Lachen in der U-Bahn (Matt Grau, Germany, 2011), featuring participants in a work of spontaneous performance art that leaves no room for social distancing.
A woman’s uncontained amusement while watching a funny thing on her phone quickly spreads like wildfire to other (mostly female) bodies around her on the Berlin subway.

 

PART III: HYSTERICAL SELF-QUARANTINE

Lea and the Ball of Wool (Cines, Italy, 1913), featuring Lea Giunchi.
A teenage girl doesn’t mind self-quarantine but would rather spend that time reading her books than tend to her knitting as her parents have commanded. Rigid prohibitions cannot withstand the lure of disastrously lost objects. Lea utterly abases her parents’ home in comical pursuit of a lost object she’s determined to destroy once and for all. Check out the DVD.

Daisy Doodad’s Dial (Florence Turner and Larry Trimble, UK, 1914), featuring Florence Turner (a.k.a. the “Vitagraph Girl”).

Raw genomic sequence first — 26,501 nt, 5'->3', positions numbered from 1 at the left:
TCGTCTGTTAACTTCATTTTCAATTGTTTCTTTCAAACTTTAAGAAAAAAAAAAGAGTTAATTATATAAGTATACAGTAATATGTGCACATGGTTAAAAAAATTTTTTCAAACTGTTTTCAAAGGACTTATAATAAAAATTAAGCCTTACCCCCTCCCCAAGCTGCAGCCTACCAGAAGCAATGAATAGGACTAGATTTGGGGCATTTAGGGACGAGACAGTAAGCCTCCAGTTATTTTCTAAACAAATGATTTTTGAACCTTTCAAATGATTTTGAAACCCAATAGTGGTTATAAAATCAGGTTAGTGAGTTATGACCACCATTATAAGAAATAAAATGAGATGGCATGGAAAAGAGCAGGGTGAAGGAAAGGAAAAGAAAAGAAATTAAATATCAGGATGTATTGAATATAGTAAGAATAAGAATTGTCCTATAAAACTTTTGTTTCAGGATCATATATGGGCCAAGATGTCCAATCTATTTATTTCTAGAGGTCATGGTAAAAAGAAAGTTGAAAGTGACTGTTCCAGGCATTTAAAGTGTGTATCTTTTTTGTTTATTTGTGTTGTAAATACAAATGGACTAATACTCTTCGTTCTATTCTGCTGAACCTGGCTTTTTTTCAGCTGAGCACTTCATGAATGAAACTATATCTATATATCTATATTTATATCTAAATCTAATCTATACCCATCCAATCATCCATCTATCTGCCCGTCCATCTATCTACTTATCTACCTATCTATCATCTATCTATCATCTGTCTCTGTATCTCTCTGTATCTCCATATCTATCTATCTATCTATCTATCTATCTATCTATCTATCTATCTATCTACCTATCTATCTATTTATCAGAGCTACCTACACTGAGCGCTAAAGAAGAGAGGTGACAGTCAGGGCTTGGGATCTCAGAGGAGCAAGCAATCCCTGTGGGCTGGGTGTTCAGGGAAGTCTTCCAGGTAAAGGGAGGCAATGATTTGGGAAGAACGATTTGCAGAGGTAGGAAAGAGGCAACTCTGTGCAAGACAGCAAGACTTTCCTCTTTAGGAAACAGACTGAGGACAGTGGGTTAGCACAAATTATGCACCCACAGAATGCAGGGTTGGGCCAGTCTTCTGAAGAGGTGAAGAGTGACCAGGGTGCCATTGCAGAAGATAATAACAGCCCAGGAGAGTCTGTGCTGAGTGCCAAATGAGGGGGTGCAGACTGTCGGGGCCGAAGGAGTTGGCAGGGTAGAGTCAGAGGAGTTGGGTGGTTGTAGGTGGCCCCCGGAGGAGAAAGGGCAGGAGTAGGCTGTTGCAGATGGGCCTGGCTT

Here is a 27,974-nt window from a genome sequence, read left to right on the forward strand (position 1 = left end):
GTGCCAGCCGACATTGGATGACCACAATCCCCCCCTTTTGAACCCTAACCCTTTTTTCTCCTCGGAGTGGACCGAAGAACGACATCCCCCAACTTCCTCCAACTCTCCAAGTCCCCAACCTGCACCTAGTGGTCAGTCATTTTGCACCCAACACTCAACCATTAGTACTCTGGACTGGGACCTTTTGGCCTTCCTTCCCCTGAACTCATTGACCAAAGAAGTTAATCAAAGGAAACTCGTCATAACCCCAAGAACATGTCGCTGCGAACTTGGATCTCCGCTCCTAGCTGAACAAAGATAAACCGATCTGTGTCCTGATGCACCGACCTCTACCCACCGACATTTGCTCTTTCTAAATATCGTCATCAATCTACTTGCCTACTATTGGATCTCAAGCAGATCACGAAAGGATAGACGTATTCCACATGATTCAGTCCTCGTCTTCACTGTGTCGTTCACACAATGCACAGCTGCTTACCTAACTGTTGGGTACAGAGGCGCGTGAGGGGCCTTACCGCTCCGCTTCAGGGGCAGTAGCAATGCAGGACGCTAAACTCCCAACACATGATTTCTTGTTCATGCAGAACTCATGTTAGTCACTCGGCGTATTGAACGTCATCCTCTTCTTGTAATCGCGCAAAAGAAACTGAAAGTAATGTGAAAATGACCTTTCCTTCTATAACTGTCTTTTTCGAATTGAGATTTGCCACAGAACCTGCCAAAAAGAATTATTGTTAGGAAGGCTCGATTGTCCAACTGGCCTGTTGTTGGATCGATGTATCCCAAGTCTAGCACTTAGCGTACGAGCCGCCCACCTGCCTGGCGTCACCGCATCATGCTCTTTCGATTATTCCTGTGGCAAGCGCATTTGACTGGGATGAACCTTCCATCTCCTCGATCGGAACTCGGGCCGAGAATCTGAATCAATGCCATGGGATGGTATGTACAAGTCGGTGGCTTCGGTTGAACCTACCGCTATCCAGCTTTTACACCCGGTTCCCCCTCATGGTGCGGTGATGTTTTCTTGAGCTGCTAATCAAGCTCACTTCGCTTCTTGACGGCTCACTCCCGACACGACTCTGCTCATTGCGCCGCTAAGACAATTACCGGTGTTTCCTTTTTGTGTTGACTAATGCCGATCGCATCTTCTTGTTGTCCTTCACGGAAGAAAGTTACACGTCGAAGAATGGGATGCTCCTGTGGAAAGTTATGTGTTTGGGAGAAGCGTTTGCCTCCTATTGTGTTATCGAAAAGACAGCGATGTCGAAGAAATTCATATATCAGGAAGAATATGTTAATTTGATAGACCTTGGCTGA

A bored housewife trains day and night to compete in an amateur face-making competition. When her hysterical gestures threaten to upset the gendered segregation of public vs. private spaces, Daisy shuts herself up in her bedroom, where she’s haunted by decapitated superimpositions of her own comic/horrific face-making.

 

Whatever Happened to Baby Jane? (Robert Aldrich, US, 1962), featuring Bette Davis and Joan Crawford.
A scene that probably needs no introduction: A psychotic former childhood starlet, Baby Jane, torments her paraplegic sister, Blanche, by locking her in her room, feeding her dead rats, and cackling sadistically at her rising existential terror. The laughs and shrieks are delicious! But the film has much to say about ambivalent memories, which we’re left to stew in during long bouts of self-quarantine.


Read more by Maggie Hennefeld. Enter our SCMS 2020 drawing for a chance to win a free book. Although we encourage you to buy from your local bookstores, we are offering a 30 percent conference discount when you order from our website. Use coupon code SCMS20 at checkout to save on our SCMS books on display.